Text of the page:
- Jul 2022
Harold Jarche looked at his most visited blog postings over the years, and concludes his blog conforms to Sturgeon’s Revelation that 90% of everything is crap. I recognise much of what Harold writes. I suspect this is also what feeds impostor syndrome. You see the very mixed bag of results from your own efforts, and how most of it is ‘crap’. The few ‘hits’ for which you get positive feedback are then either ‘luck’ or should be normal, not sparse. Others of course forget most if not all of your less stellar products and remember mostly the ones that stood out. Only you are in a position to compare what others respond to with your internal perspective.
The cumulative effect of one's perception of Sturgeon's law may be a driving force underlying imposter syndrome.
While one see's the entirety of their own creation process and realizes that only a small fraction of it is truly useful, it's much harder seeing only the finished product of others. The impression one is left with by availability heuristic is that there are thousands of geniuses in the world with excellent, refined products or ideas while one's own contribution is miniscule in comparison.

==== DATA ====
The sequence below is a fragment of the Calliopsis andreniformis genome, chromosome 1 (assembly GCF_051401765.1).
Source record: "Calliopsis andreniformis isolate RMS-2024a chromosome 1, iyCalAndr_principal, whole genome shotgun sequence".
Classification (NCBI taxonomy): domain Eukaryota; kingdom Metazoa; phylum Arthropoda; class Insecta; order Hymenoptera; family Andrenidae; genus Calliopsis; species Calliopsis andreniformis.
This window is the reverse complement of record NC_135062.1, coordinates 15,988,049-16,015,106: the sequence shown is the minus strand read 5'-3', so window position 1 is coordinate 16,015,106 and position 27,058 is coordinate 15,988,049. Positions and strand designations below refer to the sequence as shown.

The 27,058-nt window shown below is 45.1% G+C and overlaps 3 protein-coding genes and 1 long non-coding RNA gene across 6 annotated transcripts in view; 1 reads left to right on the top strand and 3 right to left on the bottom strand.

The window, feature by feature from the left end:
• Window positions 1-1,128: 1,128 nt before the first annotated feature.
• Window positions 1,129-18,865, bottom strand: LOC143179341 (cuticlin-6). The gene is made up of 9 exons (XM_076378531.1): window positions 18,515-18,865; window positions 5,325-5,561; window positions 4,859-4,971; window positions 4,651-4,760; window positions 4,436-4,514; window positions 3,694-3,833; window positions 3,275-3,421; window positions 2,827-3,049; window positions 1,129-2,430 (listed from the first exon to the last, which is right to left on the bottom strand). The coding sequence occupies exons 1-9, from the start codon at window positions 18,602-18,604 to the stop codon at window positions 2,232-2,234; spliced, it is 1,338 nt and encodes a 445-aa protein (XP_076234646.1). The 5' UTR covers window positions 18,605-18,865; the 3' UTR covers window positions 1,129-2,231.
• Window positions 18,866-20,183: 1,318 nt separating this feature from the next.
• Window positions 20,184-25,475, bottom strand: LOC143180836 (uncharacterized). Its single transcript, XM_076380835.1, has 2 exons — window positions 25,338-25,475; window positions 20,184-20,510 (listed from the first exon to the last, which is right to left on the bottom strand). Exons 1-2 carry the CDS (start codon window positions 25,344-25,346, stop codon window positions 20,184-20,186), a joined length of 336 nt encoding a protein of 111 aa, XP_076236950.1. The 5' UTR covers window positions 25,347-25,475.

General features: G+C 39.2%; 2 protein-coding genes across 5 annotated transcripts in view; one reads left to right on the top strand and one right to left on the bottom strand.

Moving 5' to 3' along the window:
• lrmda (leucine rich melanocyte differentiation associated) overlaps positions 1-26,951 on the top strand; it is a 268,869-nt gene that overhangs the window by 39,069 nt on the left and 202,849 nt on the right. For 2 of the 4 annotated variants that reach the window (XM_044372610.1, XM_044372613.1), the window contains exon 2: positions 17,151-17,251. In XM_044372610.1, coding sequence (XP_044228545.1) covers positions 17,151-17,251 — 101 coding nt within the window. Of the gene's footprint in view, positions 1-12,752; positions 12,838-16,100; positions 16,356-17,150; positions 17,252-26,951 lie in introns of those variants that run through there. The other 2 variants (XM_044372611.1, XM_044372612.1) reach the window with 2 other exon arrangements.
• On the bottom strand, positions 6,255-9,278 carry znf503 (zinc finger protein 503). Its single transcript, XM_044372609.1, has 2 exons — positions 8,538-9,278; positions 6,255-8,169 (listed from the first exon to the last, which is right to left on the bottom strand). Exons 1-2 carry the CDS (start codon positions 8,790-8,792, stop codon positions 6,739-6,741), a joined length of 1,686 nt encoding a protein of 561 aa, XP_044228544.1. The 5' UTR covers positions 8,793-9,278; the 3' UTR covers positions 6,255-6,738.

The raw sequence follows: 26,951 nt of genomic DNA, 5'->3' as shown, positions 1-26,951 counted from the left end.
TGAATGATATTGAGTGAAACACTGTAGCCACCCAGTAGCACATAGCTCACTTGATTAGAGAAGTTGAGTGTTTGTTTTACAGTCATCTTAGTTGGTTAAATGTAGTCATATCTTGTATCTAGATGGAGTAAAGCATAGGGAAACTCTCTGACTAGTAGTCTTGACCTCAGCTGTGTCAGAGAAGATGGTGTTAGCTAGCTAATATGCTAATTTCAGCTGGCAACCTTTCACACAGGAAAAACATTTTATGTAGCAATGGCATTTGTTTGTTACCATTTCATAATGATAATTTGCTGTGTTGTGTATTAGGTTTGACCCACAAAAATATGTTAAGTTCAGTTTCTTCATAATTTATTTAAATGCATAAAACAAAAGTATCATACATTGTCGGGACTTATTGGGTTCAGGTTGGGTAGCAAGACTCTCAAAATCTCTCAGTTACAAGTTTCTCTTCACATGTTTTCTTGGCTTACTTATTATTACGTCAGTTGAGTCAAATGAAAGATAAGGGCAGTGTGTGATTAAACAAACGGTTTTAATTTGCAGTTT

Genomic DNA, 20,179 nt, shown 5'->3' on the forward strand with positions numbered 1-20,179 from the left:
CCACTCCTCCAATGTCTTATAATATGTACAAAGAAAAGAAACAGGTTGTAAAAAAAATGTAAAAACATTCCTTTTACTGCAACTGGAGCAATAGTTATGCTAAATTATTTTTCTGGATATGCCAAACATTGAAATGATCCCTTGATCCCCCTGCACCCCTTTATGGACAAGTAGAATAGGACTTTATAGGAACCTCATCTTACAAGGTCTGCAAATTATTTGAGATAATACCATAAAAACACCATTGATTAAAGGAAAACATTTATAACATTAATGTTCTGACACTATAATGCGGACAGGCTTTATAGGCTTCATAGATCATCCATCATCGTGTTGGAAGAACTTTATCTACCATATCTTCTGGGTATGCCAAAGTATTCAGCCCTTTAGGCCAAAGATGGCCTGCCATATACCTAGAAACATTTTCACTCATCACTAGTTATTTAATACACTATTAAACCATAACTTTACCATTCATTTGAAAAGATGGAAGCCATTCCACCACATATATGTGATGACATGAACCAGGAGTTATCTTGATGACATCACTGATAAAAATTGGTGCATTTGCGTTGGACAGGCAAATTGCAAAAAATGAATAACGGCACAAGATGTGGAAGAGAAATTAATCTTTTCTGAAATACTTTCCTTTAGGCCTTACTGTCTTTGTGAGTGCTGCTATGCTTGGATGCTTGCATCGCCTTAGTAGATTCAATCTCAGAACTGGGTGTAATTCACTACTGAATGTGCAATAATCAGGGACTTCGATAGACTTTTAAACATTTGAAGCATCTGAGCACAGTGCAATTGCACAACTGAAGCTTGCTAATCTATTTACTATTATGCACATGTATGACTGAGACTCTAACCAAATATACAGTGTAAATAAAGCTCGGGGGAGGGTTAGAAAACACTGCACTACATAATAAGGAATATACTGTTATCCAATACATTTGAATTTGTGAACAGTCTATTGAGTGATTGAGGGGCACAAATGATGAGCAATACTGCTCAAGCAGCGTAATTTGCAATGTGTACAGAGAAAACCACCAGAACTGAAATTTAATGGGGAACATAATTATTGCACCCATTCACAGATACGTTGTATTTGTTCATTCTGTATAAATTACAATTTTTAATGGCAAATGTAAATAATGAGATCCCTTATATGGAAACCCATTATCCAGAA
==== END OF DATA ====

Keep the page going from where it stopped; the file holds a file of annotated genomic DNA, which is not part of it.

Contrast this with Matt Ridley's broad perspective in The Rational Optimist which shows the power of cumulative breeding and evolution of ideas. One person can make their own stone hand axe, but no one person can make their own toaster oven or computer mouse alone.
Link to: - lone genius myth (eg. Einstein's special relativity did not spring fully formed from the head of Zeus, there was a long train of work and thought which we don't see the context of)
- Apr 2020
Johnson’s book (lively and well sourced – highly recommended) transcends the cliche of the individual innovator and shows the ways in which innovation depends on a form of social capital — the networks of people and ideas that innovators learn from and build upon.
It's rarely ever about the "lone genius".